- Arvind Kejriwal offers to resign as AAP national convener
- Will fix responsibility, assures Rajnath Singh as House debates Dec 16 gangrape documentary
- Setback for Ashok Chavan, HC refuses dropping his name from Adarsh scam accused list
- Reserve Bank of India cuts interest rate by 25 basis points
- Biggest ever spectrum auction begins; govt eyeing over Rs 80K-cr revenue
"Bombay Dost, at its launch connected with queer people across the country, taking away the sense of isolation and disempowerment," says Karani. Pink Pages comes at a time when vocal discrimination has been replaced with a studied silence and diplomacy. But the magazine also works with a similar objective. Apart from sections dedicated to politics, activism, health, cinema, fashion, literature, Pink Pages also has an 'Ask your Queer Peer' provision which helps people come out and even deal with their sexuality. "You still can't dissociate stigma from homosexuality in the country. We try and help people deal with it from experience," says Goyal. Trikone, a magazine, founded by two Indian techies working in the Silicon Valley, too has come a long way since its launch in 1986. Now headed by Abhay Prasad, an engineer based out of San Francisco, Trikone deals with queer issues not just in India but the whole of South Asia. "It acts as a virtual connect of sorts, letting people know about the socio-political and even cultural developments in their neighbouring countries. Often these issues get lost in the clutter of 'more important' news in mainstream publications," explains Prasad who has quite a readership across the world.
"A gay magazine brings a much required visibility to the queer cause. Visibility is very important for acceptance of homosexuality in a country that still lives on moral panic," says 22-year-old Sunetro Lahiri, a media professional. And the likes of Bombay Dost and Pink Pages, which have brought LGBT issues out on a public domain, is doing exactly that. "The magazine eschews any notion of 'them and us', and mirrors the inclusiveness that we would expect in a more egalitarian society. Bombay Dost targets a much larger demographic than just the urban homosexual man," says Karani. Goyal echoes his sentiments. When you browse through their site you find interesting bits on the latest trends in couture and accessories, features on authors and books, films etc. "We are not crying ourselves hoarse over gay rights. Movies, art, fashion are things that resonate deeply in the hearts of gay people and our magazine will be instrumental in both exploring their various facets, as well as brushing up our readers on the latest in the world of cinema, arts and trends. Also, such preoccupation is not exclusive to homosexual individuals and the section probably addresses preconceived notions that people have about the LGBT community," says Goyal. Trikone, whose readership runs into thousands, has a section completely dedicated to cultural interpretations of homosexuality. From the depiction of homosexuality in world cinema and its roots in classical literature, to the social implications of gay parades in developing countries and the significance of the first Gay Games in Sri Lanka, Trikone indulges into the cultural ramifications of its subject without turning into a mouthpiece for the LGBT community.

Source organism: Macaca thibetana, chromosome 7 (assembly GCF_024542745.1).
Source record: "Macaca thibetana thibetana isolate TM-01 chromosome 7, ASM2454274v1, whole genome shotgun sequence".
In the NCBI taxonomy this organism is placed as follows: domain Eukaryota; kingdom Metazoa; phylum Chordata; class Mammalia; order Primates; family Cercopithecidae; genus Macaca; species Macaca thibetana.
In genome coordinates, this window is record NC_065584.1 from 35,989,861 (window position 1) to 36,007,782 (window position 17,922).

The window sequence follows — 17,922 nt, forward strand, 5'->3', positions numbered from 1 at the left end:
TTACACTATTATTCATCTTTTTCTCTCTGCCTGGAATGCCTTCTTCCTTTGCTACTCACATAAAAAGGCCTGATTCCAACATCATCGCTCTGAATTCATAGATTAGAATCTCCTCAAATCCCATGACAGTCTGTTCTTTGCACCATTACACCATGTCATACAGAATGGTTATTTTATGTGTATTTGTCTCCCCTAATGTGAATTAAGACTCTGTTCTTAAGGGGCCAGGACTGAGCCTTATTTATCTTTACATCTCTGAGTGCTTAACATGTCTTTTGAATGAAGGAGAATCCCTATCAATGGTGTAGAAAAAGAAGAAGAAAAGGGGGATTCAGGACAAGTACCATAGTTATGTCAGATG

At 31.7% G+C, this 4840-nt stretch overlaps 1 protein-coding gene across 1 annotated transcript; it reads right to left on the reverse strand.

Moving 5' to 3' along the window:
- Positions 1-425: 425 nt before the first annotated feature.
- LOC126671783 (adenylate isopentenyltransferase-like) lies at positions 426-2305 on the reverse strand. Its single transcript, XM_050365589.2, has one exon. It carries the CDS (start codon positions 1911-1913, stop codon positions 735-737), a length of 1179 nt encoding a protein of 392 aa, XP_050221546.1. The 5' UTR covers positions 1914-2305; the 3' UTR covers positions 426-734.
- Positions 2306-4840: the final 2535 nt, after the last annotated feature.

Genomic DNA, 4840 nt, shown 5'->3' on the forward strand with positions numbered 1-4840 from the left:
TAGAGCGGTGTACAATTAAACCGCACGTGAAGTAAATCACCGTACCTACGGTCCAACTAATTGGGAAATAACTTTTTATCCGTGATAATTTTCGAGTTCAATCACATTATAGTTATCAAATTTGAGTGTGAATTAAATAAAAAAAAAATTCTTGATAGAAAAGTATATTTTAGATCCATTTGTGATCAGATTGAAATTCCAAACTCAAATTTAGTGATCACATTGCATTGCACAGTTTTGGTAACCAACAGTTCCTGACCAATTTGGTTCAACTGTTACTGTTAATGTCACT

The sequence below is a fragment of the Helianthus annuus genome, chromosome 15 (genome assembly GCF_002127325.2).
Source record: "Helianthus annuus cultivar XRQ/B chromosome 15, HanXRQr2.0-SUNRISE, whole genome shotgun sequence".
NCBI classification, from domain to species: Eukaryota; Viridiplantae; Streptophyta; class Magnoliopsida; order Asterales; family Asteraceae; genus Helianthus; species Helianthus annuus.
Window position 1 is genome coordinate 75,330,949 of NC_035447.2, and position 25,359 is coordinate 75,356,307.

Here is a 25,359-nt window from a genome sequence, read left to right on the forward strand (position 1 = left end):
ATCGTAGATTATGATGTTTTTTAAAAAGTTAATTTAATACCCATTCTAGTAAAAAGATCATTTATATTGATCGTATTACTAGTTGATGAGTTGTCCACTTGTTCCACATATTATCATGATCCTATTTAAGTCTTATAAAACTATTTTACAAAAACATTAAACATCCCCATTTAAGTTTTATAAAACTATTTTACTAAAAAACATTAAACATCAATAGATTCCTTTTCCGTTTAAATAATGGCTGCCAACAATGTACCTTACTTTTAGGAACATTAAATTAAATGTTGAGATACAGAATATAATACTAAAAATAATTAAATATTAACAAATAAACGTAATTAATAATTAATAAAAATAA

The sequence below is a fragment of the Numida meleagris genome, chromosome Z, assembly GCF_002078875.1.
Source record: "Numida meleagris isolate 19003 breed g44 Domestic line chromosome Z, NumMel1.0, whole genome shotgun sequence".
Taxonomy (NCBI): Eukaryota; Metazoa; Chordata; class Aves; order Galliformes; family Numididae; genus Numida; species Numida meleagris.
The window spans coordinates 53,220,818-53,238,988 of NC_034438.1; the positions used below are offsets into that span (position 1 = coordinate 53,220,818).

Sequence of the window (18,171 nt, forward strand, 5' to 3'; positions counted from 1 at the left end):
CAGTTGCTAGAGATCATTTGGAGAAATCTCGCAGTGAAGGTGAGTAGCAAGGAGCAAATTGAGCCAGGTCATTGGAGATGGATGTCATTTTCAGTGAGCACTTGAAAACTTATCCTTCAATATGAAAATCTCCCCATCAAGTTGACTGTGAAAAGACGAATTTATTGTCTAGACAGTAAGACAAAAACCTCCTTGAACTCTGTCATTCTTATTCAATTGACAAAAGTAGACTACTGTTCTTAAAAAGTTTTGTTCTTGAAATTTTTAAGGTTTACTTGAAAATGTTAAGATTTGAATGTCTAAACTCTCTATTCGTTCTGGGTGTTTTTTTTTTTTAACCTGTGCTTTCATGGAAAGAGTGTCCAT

However, while the publication of magazines that limit themselves to queer issues is an intelligent device to homogenize the differences created by a largely patriarchal society, human rights activists hope that the society will work towards a future where media of expression will not be divided by gender, sexuality or social affiliations. "While the magazines are a step towards normalizing homosexuality in the country, we hope that there will be no need to have separate publications for women, men or gay people in future," says Saptarshi Mondol of the Lawyers' Collective.
(With inputs from Premankur Biswas)